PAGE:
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Access to electronic resources by visually impaired people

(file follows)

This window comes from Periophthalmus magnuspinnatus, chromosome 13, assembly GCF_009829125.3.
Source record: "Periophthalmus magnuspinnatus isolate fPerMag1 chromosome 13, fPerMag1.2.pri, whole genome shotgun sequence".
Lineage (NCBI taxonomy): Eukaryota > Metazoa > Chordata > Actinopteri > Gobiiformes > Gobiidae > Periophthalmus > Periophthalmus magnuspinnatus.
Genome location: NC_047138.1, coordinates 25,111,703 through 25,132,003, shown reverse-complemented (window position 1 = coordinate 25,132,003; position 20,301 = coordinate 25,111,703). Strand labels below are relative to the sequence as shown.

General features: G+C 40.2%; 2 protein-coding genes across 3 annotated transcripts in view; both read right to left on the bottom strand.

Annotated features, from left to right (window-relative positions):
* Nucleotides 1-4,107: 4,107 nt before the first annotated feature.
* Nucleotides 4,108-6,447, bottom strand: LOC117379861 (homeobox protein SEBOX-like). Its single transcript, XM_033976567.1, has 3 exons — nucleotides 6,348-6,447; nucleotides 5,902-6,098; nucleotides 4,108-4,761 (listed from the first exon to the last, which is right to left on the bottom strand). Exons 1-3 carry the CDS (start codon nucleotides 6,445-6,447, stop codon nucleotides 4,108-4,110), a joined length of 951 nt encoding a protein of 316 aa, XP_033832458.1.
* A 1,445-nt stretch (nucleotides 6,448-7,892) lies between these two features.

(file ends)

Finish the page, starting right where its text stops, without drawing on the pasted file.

Research undertaken by the Centre for Research in Library and Information Management has sought to enhance understanding of information seeking behaviour of blind and visually impaired people when using digital resources. The Non-Visual Access to the Digital Library project (NoVA) aimed to develop further understanding of user behaviour with web based resources, with particular reference to retrieval of information by blind and visually impaired people. Using a sample of 20 sighted and 20 visually impaired people, users undertook a number of information seeking tasks using four different electronic resources. Each step of the information seeking process was logged (at keystroke or equivalent level) and pre-task and post-task questions were asked in order to gather qualitative data. Results revealed that visually impaired users spend more time searching or browsing the web with times varying considerably depending on the design of the site. Overall, visually impaired users have to spend more time navigating around each page, especially if, for example, the page contains a lot of information or has many links. Observations revealed that people with more experience with the assistive technology they were using were more successful with the task. Whereas designers may assume that everyone has access to the new versions of assistive technology, this is not always the case. Designers, therefore, will have to take such realities into account.


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